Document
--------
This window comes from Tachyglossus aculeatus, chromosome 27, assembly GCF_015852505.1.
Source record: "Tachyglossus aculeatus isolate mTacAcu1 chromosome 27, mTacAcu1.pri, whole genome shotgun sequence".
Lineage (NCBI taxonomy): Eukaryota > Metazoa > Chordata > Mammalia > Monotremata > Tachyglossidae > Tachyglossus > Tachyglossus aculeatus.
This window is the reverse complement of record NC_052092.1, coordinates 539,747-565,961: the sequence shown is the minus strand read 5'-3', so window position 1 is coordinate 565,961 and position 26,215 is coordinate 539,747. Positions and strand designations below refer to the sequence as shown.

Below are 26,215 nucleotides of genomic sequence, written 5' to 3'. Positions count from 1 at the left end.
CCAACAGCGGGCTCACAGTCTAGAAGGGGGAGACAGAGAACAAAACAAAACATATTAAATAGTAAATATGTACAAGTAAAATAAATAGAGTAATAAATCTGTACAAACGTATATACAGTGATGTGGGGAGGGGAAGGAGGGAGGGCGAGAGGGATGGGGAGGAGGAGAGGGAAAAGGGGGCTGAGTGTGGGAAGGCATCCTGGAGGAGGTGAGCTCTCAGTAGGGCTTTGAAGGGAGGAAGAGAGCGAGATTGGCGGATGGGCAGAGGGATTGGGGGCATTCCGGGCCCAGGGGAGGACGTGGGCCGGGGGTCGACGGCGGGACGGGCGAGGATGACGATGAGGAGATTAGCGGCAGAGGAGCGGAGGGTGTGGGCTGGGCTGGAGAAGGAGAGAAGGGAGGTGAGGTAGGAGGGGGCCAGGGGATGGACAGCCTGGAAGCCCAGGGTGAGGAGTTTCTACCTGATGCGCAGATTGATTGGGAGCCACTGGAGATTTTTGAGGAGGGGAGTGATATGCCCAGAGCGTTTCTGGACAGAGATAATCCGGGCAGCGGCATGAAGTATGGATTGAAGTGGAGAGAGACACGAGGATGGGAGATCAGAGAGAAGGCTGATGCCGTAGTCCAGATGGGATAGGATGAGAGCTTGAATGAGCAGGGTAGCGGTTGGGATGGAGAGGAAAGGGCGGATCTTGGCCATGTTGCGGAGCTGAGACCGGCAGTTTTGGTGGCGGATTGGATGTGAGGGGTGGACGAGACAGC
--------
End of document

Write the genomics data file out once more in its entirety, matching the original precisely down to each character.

This window comes from Tachyglossus aculeatus, chromosome 27, assembly GCF_015852505.1.
Source record: "Tachyglossus aculeatus isolate mTacAcu1 chromosome 27, mTacAcu1.pri, whole genome shotgun sequence".
Lineage (NCBI taxonomy): Eukaryota > Metazoa > Chordata > Mammalia > Monotremata > Tachyglossidae > Tachyglossus > Tachyglossus aculeatus.
This window is the reverse complement of record NC_052092.1, coordinates 539,747-565,961: the sequence shown is the minus strand read 5'-3', so window position 1 is coordinate 565,961 and position 26,215 is coordinate 539,747. Positions and strand designations below refer to the sequence as shown.

Below are 26,215 nucleotides of genomic sequence, written 5' to 3'. Positions count from 1 at the left end.
CCAACAGCGGGCTCACAGTCTAGAAGGGGGAGACAGAGAACAAAACAAAACATATTAAATAGTAAATATGTACAAGTAAAATAAATAGAGTAATAAATCTGTACAAACGTATATACAGTGATGTGGGGAGGGGAAGGAGGGAGGGCGAGAGGGATGGGGAGGAGGAGAGGGAAAAGGGGGCTGAGTGTGGGAAGGCATCCTGGAGGAGGTGAGCTCTCAGTAGGGCTTTGAAGGGAGGAAGAGAGCGAGATTGGCGGATGGGCAGAGGGATTGGGGGCATTCCGGGCCCAGGGGAGGACGTGGGCCGGGGGTCGACGGCGGGACGGGCGAGGATGACGATGAGGAGATTAGCGGCAGAGGAGCGGAGGGTGTGGGCTGGGCTGGAGAAGGAGAGAAGGGAGGTGAGGTAGGAGGGGGCCAGGGGATGGACAGCCTGGAAGCCCAGGGTGAGGAGTTTCTACCTGATGCGCAGATTGATTGGGAGCCACTGGAGATTTTTGAGGAGGGGAGTGATATGCCCAGAGCGTTTCTGGACAGAGATAATCCGGGCAGCGGCATGAAGTATGGATTGAAGTGGAGAGAGACACGAGGATGGGAGATCAGAGAGAAGGCTGATGCCGTAGTCCAGATGGGATAGGATGAGAGCTTGAATGAGCAGGGTAGCGGTTGGGATGGAGAGGAAAGGGCGGATCTTGGCCATGTTGCGGAGCTGAGACCGGCAGTTTTGGTGGCGGATTGGATGTGAGGGGTGGACGAGACAGC